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12/04/95 PEOPLE STATE ILLINOIS v. FRANCISCO VERA

December 4, 1995

THE PEOPLE OF THE STATE OF ILLINOIS, PLAINTIFF-APPELLEE,
v.
FRANCISCO VERA, DEFENDANT-APPELLANT.



APPEAL FROM THE CIRCUIT COURT OF COOK COUNTY. HONORABLE SHELVIN SINGER, JUDGE PRESIDING.

The Honorable Justice Wolfson delivered the opinion of the court: Buckley and Braden, JJ., concur.

The opinion of the court was delivered by: Wolfson

The Honorable Justice WOLFSON delivered the opinion of the court:

This case arises from a violent street encounter between a group of Mexican-Americans (Mexicans) and a group of Italian-Americans (Italians).

One of the Italian youths was shot and severely wounded by one of the Mexicans. Defendant Francisco Vera (Vera) was charged with attempted murder. After a bench trial, he was convicted of aggravated battery with a firearm. He was sentenced to 17 years' imprisonment. He appeals his conviction and sentence.

The trial judge was faced with evidence that required him to choose between two possibilities: either, as the State said, Vera was the shooter, or, as the defense urged, Humberto Beltran was the shooter.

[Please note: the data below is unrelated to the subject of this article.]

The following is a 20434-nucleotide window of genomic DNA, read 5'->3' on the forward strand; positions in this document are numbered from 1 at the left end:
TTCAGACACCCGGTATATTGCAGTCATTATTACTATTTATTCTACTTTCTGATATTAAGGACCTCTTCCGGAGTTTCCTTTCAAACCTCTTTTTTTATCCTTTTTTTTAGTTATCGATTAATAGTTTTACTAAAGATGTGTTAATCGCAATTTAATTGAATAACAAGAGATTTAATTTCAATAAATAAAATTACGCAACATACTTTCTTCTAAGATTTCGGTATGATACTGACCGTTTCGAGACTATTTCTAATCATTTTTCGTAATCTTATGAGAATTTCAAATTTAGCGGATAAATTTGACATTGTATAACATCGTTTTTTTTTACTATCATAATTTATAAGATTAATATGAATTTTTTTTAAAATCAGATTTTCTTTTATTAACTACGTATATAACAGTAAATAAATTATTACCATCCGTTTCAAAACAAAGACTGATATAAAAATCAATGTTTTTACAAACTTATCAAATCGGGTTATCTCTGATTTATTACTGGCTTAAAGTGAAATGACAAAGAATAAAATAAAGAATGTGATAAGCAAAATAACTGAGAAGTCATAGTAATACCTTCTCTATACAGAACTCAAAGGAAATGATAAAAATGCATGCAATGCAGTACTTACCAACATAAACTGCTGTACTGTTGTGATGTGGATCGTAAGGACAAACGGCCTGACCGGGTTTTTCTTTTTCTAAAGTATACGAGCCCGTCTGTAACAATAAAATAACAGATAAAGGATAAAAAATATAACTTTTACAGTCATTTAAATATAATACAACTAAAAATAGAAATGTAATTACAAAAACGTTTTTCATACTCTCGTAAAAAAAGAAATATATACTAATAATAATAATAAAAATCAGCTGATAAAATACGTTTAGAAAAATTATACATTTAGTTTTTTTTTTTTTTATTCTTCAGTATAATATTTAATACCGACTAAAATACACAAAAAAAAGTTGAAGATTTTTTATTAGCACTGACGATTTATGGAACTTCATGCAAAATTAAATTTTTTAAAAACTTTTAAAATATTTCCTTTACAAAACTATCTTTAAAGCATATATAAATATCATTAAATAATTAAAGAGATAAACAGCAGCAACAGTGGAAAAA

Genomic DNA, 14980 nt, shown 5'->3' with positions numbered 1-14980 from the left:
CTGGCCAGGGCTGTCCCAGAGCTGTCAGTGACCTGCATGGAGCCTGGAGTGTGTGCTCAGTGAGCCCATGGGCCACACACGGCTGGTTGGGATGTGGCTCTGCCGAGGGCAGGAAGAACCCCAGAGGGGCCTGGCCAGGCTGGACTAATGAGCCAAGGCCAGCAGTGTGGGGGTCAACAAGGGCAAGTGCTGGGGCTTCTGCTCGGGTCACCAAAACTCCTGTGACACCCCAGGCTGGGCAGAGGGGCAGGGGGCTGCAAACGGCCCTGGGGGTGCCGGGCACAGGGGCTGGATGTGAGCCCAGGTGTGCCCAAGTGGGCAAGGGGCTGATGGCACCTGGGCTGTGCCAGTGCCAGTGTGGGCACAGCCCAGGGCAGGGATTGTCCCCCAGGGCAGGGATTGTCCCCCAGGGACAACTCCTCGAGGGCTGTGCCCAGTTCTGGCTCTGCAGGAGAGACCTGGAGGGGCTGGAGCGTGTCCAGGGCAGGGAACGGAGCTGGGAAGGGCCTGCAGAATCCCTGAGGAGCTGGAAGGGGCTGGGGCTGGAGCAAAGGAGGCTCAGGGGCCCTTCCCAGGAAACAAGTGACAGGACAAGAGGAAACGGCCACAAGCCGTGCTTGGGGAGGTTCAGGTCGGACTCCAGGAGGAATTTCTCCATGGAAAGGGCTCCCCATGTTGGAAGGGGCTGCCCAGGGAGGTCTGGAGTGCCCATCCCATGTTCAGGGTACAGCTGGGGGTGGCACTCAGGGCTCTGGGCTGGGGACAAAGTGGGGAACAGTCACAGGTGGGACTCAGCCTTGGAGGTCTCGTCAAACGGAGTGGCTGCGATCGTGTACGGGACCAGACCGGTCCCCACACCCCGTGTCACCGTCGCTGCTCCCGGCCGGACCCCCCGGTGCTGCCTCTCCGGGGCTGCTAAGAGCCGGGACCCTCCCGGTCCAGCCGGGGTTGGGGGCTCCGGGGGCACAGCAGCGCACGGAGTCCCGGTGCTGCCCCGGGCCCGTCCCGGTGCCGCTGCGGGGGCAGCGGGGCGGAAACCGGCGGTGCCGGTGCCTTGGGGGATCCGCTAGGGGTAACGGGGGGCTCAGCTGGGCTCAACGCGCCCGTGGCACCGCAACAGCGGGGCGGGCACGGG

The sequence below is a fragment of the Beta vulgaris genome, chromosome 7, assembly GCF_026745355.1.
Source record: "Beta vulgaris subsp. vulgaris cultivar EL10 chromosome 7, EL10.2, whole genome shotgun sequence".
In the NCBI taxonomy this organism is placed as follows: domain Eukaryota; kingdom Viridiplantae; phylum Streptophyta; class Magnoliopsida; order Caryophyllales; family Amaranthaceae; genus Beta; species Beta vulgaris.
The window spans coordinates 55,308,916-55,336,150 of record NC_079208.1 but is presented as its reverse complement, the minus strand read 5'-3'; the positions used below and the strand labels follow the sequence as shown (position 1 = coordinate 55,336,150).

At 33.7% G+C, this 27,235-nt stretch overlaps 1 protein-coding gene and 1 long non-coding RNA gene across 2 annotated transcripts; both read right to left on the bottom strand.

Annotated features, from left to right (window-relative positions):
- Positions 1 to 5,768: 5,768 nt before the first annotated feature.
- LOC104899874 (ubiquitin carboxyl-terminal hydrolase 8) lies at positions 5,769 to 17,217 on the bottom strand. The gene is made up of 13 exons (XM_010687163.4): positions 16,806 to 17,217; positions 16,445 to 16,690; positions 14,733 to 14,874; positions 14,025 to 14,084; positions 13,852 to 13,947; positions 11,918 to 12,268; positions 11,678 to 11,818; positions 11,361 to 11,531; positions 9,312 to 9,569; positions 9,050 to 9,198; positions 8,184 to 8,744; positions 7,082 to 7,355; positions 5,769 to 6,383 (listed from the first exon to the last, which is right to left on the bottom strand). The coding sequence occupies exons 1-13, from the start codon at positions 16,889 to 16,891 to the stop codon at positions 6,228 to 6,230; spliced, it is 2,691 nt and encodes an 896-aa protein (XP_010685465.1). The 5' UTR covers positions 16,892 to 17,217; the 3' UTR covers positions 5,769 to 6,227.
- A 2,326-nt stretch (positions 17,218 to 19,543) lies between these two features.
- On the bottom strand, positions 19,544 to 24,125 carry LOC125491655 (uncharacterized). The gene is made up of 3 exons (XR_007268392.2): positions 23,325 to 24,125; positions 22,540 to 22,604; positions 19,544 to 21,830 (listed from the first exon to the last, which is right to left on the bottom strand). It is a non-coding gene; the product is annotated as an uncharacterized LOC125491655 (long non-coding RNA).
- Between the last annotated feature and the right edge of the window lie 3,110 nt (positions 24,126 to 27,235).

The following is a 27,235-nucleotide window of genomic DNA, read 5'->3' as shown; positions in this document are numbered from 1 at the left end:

The evidence was closely balanced. At times it was conflicting. The trial judge was entitled to relevant evidence that could tilt that balance. Because of serious errors by defense counsel, the trial judge was not able to consider evidence that could have changed the outcome of this case. For that reason, we reverse the defendant's conviction and remand the case for a new trial.

EVIDENCE

On September 2, 1990, Vera and his friends attended a social gathering at a church located near the intersection of Grand Avenue and Noble Street.

Late that evening, Joseph Dzialo, Richard Arcand, Luigi Franceschetti, Robert Otero, Michael and Orlando Cantenese, and Randy and Larry Leffew were hanging out at the Burger Baron restaurant, located at the corner of Grand and Noble.

According to the Italians, the Mexicans appeared to be fighting among themselves. The Italians crossed the street to investigate the commotion and ended up in a fight. According to the Mexicans, there was no fighting before the Italians crossed the street.

Joseph Dzialo testified that after he crossed the street he was shot in the face by a person he did not see. He was unarmed, did not fight, and did nothing to provoke anyone to shoot him. As a result of a bullet entering his skull, Dzialo lost his eye and underwent several reconstructive surgeries.